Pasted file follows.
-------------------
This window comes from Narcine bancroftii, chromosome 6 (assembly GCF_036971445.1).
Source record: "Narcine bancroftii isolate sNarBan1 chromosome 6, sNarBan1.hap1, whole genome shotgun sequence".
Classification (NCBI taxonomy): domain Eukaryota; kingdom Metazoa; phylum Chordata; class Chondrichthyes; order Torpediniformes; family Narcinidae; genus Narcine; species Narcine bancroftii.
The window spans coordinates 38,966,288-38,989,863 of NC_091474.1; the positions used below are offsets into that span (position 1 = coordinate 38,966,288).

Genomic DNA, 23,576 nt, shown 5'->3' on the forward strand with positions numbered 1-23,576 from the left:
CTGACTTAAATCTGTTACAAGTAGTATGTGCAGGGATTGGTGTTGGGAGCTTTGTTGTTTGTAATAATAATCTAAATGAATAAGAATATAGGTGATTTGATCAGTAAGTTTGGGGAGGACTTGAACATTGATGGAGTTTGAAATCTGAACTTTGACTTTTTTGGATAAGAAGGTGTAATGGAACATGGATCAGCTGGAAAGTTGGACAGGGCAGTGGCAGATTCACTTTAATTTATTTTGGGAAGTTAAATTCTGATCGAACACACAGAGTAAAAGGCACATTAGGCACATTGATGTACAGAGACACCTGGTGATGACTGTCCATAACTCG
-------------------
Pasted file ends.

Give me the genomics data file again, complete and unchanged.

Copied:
This window comes from Narcine bancroftii, chromosome 6 (assembly GCF_036971445.1).
Source record: "Narcine bancroftii isolate sNarBan1 chromosome 6, sNarBan1.hap1, whole genome shotgun sequence".
Classification (NCBI taxonomy): domain Eukaryota; kingdom Metazoa; phylum Chordata; class Chondrichthyes; order Torpediniformes; family Narcinidae; genus Narcine; species Narcine bancroftii.
The window spans coordinates 38,966,288-38,989,863 of NC_091474.1; the positions used below are offsets into that span (position 1 = coordinate 38,966,288).

Genomic DNA, 23,576 nt, shown 5'->3' on the forward strand with positions numbered 1-23,576 from the left:
CTGACTTAAATCTGTTACAAGTAGTATGTGCAGGGATTGGTGTTGGGAGCTTTGTTGTTTGTAATAATAATCTAAATGAATAAGAATATAGGTGATTTGATCAGTAAGTTTGGGGAGGACTTGAACATTGATGGAGTTTGAAATCTGAACTTTGACTTTTTTGGATAAGAAGGTGTAATGGAACATGGATCAGCTGGAAAGTTGGACAGGGCAGTGGCAGATTCACTTTAATTTATTTTGGGAAGTTAAATTCTGATCGAACACACAGAGTAAAAGGCACATTAGGCACATTGATGTACAGAGACACCTGGTGATGACTGTCCATAACTCG